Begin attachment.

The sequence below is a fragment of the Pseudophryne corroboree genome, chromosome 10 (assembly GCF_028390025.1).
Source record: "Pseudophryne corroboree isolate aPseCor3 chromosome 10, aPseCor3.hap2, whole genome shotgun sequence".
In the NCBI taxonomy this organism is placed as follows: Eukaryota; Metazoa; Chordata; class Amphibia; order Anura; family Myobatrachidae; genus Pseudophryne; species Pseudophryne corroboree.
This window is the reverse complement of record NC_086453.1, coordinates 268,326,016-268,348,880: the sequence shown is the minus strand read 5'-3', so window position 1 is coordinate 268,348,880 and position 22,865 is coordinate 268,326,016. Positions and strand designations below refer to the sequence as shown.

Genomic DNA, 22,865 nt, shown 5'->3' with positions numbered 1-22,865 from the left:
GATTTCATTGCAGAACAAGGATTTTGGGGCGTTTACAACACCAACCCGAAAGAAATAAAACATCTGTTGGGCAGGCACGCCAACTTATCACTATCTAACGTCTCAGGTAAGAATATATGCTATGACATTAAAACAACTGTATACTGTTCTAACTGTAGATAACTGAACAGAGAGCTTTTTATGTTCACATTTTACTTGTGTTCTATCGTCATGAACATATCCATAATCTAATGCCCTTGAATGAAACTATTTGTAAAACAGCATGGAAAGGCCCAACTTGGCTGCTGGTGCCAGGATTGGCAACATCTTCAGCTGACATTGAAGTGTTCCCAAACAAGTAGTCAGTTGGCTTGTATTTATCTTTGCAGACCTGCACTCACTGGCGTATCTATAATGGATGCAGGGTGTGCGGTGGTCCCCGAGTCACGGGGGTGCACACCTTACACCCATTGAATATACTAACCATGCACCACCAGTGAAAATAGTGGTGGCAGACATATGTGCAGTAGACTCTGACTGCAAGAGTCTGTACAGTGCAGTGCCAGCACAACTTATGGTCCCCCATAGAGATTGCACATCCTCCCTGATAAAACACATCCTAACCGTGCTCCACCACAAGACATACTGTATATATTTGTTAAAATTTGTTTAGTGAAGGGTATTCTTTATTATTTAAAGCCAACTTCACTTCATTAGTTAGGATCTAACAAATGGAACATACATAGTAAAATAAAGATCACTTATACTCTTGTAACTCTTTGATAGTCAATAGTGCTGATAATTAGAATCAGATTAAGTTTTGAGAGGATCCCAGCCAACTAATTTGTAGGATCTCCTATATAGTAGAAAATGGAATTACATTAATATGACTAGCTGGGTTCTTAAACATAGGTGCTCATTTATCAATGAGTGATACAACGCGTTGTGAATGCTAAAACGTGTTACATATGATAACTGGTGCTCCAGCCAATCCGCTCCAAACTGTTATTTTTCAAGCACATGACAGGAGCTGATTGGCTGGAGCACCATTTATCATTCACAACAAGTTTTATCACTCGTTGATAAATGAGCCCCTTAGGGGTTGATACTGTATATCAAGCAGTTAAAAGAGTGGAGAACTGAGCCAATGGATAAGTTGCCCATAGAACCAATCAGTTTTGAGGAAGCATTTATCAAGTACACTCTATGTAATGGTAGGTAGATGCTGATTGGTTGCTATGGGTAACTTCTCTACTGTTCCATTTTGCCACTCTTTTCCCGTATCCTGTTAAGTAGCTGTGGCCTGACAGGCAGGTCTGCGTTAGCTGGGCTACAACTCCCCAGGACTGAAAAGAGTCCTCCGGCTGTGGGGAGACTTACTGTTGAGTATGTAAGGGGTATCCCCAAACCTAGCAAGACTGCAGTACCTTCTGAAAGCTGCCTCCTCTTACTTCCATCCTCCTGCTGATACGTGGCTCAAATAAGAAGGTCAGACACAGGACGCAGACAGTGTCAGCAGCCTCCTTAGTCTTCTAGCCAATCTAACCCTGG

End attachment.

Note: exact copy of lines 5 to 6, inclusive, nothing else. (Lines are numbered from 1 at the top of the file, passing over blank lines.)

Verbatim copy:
Genomic DNA, 22,865 nt, shown 5'->3' with positions numbered 1-22,865 from the left:
GATTTCATTGCAGAACAAGGATTTTGGGGCGTTTACAACACCAACCCGAAAGAAATAAAACATCTGTTGGGCAGGCACGCCAACTTATCACTATCTAACGTCTCAGGTAAGAATATATGCTATGACATTAAAACAACTGTATACTGTTCTAACTGTAGATAACTGAACAGAGAGCTTTTTATGTTCACATTTTACTTGTGTTCTATCGTCATGAACATATCCATAATCTAATGCCCTTGAATGAAACTATTTGTAAAACAGCATGGAAAGGCCCAACTTGGCTGCTGGTGCCAGGATTGGCAACATCTTCAGCTGACATTGAAGTGTTCCCAAACAAGTAGTCAGTTGGCTTGTATTTATCTTTGCAGACCTGCACTCACTGGCGTATCTATAATGGATGCAGGGTGTGCGGTGGTCCCCGAGTCACGGGGGTGCACACCTTACACCCATTGAATATACTAACCATGCACCACCAGTGAAAATAGTGGTGGCAGACATATGTGCAGTAGACTCTGACTGCAAGAGTCTGTACAGTGCAGTGCCAGCACAACTTATGGTCCCCCATAGAGATTGCACATCCTCCCTGATAAAACACATCCTAACCGTGCTCCACCACAAGACATACTGTATATATTTGTTAAAATTTGTTTAGTGAAGGGTATTCTTTATTATTTAAAGCCAACTTCACTTCATTAGTTAGGATCTAACAAATGGAACATACATAGTAAAATAAAGATCACTTATACTCTTGTAACTCTTTGATAGTCAATAGTGCTGATAATTAGAATCAGATTAAGTTTTGAGAGGATCCCAGCCAACTAATTTGTAGGATCTCCTATATAGTAGAAAATGGAATTACATTAATATGACTAGCTGGGTTCTTAAACATAGGTGCTCATTTATCAATGAGTGATACAACGCGTTGTGAATGCTAAAACGTGTTACATATGATAACTGGTGCTCCAGCCAATCCGCTCCAAACTGTTATTTTTCAAGCACATGACAGGAGCTGATTGGCTGGAGCACCATTTATCATTCACAACAAGTTTTATCACTCGTTGATAAATGAGCCCCTTAGGGGTTGATACTGTATATCAAGCAGTTAAAAGAGTGGAGAACTGAGCCAATGGATAAGTTGCCCATAGAACCAATCAGTTTTGAGGAAGCATTTATCAAGTACACTCTATGTAATGGTAGGTAGATGCTGATTGGTTGCTATGGGTAACTTCTCTACTGTTCCATTTTGCCACTCTTTTCCCGTATCCTGTTAAGTAGCTGTGGCCTGACAGGCAGGTCTGCGTTAGCTGGGCTACAACTCCCCAGGACTGAAAAGAGTCCTCCGGCTGTGGGGAGACTTACTGTTGAGTATGTAAGGGGTATCCCCAAACCTAGCAAGACTGCAGTACCTTCTGAAAGCTGCCTCCTCTTACTTCCATCCTCCTGCTGATACGTGGCTCAAATAAGAAGGTCAGACACAGGACGCAGACAGTGTCAGCAGCCTCCTTAGTCTTCTAGCCAATCTAACCCTGG